The gifts at the “Polar Express” Party, as the annual celebration is called, are distributed to each child and their siblings by Santa Joe McGee. He started as a professional Santa Claus following his own treatment for cancer at the Institute. Inspired by the children he saw who were dealing with cancer and by his late brother who was the “original” Santa in the family, Santa Joe has been a welcome addition to the party since 2013. His wife Dawn has joined the fun, and now appears as Mrs. Claus. Not only do Joe and Dawn give their time, they also use his other professional Santa appearances to raise funds for the pediatric program. This year Joe and Dawn donated more than $16,500.

“The tremendous impact made by the Parson family through The Believe Foundation and Joe McGee through his Santa appearances cannot be overstated,” said Stuart Klein, executive director of the UF Health Proton Therapy Institute. “We are tremendously grateful for their generosity to help improve the proton therapy experience for our pediatric patients. And we are profoundly humbled to be part of Carolina’s and Joe’s cancer journey.”

Want to see what it’s like at the party? Take a look at this news clip from WJXT-TV 4’s River City Live.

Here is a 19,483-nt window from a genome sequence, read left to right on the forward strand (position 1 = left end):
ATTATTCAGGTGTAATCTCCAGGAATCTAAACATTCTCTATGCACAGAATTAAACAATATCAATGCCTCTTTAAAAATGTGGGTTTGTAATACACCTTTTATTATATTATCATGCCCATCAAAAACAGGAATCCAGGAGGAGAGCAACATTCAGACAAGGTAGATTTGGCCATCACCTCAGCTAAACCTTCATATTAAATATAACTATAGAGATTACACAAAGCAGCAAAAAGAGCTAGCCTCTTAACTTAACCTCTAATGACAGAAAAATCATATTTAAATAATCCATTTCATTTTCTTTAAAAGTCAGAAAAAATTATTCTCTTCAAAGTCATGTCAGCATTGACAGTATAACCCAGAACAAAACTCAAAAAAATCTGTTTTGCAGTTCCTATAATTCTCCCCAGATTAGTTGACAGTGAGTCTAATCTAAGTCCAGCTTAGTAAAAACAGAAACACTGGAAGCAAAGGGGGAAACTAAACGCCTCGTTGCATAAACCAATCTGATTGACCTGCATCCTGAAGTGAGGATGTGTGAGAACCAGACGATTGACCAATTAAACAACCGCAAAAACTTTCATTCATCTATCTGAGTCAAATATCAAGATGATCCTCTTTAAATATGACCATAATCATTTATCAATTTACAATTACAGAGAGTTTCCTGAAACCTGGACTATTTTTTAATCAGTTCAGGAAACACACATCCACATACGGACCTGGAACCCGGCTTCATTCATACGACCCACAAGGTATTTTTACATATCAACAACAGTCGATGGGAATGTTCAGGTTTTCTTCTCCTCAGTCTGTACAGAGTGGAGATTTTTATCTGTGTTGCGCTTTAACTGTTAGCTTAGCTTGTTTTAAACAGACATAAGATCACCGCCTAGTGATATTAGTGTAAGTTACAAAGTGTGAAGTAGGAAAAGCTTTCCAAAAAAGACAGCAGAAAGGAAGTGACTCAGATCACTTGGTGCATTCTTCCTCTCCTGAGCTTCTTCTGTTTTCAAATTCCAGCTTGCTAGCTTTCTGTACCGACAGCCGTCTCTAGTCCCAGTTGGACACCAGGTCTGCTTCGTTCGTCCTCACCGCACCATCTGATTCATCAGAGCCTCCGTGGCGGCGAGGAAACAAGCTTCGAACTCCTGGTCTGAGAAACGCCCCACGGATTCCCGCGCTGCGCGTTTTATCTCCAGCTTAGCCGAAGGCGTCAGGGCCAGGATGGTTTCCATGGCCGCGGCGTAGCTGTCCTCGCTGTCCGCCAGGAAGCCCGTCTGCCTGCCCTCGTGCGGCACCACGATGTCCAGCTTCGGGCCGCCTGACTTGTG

Executive Director Message

 

StuartKlein.png"I was taught that the way of progress was neither swift nor easy." - Marie Curie

These words from one of the greatest scientists in history are worth remembering in our fast-paced, convenience-seeking world. They bring to mind the progress we’ve made in the field of radiation oncology and particle therapy. The advances in cancer treatment and cure cannot seem to come fast enough, but new treatments, technology, and discoveries are being made. Our own research is collecting more and more data on patient outcomes three, five and even 10 years or more after treatment. We believe that in time, as more studies are completed and published, we will discover the full potential of proton therapy to make progress in the fight against cancer.

 

Stuart L. Klein

Executive Director

Expansion Project Milestone: Proton Therapy Equipment Is Installed

By Theresa Edwards Makrush

The UF Health Proton Therapy Institute recently reached a major milestone in the expansion of our cancer treatment capabilities. The largest piece of the new, single-room proton therapy system – known as the Proteus®ONE manufactured by IBA – was lifted and lowered into the building addition on Monday, Nov. 19.

The 100-ton device, roughly the weight of a 757 airplane, is called a gantry. It is the part of the proton therapy system that rotates around the patient to deliver the proton beam. The second largest piece was delivered and installed the week before on Tuesday, Nov. 13. It is a 55-ton cyclotron that accelerates the protons used in proton therapy.

It is part of the $39 million expansion and upgrade project started in 2016. When the equipment becomes operational next year, we will be able to treat 25 percent more patients and treat additional types of cancer.